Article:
Carroll County Times

Festival of Wreaths a perennial favorite

Laura Shenk, right, turns in a wreath for the Animal Advocates of Carroll County to Glenn Goff at the Carroll Arts Center in Westminster Monday.

Wreaths have long been appropriated as symbols with a variety of meanings. Ancient people once wove wreaths in the darkest days of December to symbolize the perennial cycle and to remind themselves that spring would come again.

Evergreen wreaths were sometimes constructed to serve as a temporary home for spirits. Laurel wreaths were given as a sign of victory. Funeral wreaths represent eternal life, as do Christmas wreaths. This holiday season, a wreath on a door can often be considered as a sign from the inhabitants that the spirit of Christmas dwells within.


It is no surprise that the Carroll County Arts Council has taken on such an emblematic subject for its biggest fundraiser of the year. More than 150 themed wreaths have been created by professional and amateur artists for the 16th annual Festival of Wreaths, which starts Saturday at the Carroll Arts Center in Westminster.

The center depends on the fundraiser for its daily operating expenses, said Director Sandy Oxx.


"We pride ourselves that this event not only helps us, but brings lots of visitors downtown to enjoy the local shops and restaurants," she said.

When clubs, schools, businesses and non-profits enter a wreath in a festival, it also gives them a terrific opportunity to get the word out about what they do for the community, said Oxx. Businesses that create wreaths may also get new customers asking for creations similar to one they saw at the festival, she said.

Carolyn Seabolt, of Cat Tracks Studio, entered a wreath with her signature cat-theme but with a modern twist. The work features four ceramic kitties under a tall silver pine on a grapevine wreath with red and green accents.

Seabolt said she is known for her feline-centric work, and she has been supporting the festival since it began. The only year she strayed from the cat theme in her wreath, she said, she received feedback that convinced her bring the kitties back each year for the festival.

The cats bring joy to people, said Seabolt.

"There is so much sadness in the world. It's fun to see people smile when they look at a creation," she said.

Marilyn Hanchett said she tries to do something every year that is hugely different from the wreath she did the previous year. This year her theme is traditional French country but with some American quirkiness thrown in, she said. Previous entries have included an all black-and-white wreath one year and an exceedingly old-fashioned wreath another year.

Like many of the wreaths at the festival, hers is meant to be displayed year-round and not just for the holidays.


"What always amazes me every year is the variety," said Hanchett about the annual festival. "There is truly something there for everyone."

Mallory Van Fossen works as an art therapist and said she participates in the festival each year because it is a way to give back to the Arts Council that supported her earlier in her life and career.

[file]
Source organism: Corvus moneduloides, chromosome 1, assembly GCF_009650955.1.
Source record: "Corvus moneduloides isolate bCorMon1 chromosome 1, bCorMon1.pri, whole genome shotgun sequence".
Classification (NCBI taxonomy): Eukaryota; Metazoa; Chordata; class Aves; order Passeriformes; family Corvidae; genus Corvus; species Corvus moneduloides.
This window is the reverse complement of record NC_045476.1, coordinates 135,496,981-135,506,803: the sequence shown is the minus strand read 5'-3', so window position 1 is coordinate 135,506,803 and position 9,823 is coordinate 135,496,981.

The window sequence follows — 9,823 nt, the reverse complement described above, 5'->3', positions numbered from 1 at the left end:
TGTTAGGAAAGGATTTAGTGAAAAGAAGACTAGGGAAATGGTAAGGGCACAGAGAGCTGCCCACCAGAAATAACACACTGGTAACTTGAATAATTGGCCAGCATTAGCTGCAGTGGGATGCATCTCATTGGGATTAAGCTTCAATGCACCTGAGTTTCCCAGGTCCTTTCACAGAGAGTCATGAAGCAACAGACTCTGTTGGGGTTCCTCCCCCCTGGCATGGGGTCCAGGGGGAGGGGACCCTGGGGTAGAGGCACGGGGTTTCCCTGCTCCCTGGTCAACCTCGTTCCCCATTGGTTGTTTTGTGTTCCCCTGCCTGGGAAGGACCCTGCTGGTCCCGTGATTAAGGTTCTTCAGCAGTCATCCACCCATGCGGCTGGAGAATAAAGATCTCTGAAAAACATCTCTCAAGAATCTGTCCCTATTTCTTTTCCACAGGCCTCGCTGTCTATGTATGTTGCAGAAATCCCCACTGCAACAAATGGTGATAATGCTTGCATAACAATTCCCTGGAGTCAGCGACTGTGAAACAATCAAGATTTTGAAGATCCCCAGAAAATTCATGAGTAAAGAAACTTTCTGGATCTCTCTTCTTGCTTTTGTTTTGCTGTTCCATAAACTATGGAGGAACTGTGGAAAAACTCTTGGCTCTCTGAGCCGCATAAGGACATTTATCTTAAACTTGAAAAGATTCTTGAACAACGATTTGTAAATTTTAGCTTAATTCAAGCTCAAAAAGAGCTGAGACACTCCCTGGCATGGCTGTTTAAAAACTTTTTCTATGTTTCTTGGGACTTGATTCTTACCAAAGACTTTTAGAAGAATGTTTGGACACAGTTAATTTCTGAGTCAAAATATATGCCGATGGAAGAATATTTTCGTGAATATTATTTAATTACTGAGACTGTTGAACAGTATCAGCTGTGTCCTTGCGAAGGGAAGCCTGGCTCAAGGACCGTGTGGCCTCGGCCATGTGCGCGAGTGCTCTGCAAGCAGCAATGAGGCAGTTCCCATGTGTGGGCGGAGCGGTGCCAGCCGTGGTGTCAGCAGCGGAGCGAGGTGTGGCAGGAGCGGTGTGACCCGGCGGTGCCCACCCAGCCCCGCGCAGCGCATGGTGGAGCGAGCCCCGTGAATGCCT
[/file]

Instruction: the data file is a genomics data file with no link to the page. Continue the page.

"I wanted to help them in any way I could," said Van Fossen. "The organization is very, very valuable to the community."

Her entry this year is made from zippers. Van Fossen said her aunt gave her a bag with about 100 zippers of varying colors.

"I upcycled them and turned them into rosettes," she said.

The zipper rosettes are attached to an armature that forms a wreath about 14 inches in diameter.


In previous years, the festival has brought in as much as $30,000 for the Arts Council and is expected to raise more than $20,000 this year, said Oxx.

"We know that these numbers are due to the amazing generosity of both the decorators and the bidders and we are very grateful," she said.

The Festival of Wreaths is open from 10 a.m. to 7 p.m. daily at the Arts Center through Dec. 8.

Several free events are scheduled to coincide with the festival. To celebrate the opening, the classic movie "Miracle on 34th Street" will be screened at 3 p.m. Saturday. Organizers have timed the film to end in time for scheduled Main Street events outside the center.

On Sunday, "National Lampoon's Christmas Vacation" (1989) will be screened at 11 a.m. and 3 p.m. and "Elf" (2003) will be screened at 1 p.m. and 5 p.m.

A membership promotion will be held Monday. Arts Council members will receive a 10 percent discount in Gallery of Gifts in the Tevis Gallery, where more than 35 artists have items on display. New members joining the same day will also get free tickets to "A Christmas Carol," presented by Maryland Ensemble Theater Dec. 13 and 14.


Visitors can trade trimmings for the tree on Tuesday. Those who bring an unwrapped, handmade ornament can take home a new one.

Complimentary wine will be served from 5 to 7 p.m. Wednesday.

"Sounds of the Season," a recital by students at Coffey Music, will be held from 5 to 8 p.m. Dec. 5.

Dec. 6 is Ugly Sweater Night. From 6 to 9 p.m. visitors will be asked to wear their ugliest holiday sweater or tackiest necktie for a friendly competition. Those brave enough to wear the most unappealing getup could take home the title for ugliest attire.

Holiday cartoons will play on the big screen while Santa poses for photos with little ones Dec. 7 for Kids Day. Other activities will include a wreath scavenger hunt and temporary wreath tattoos.

The festival will wrap up Dec. 8 with Purple Pride Day. As bidding winds down, visitors can watch the Ravens game on the big screen, and those wearing purple will get a Ravens souvenir.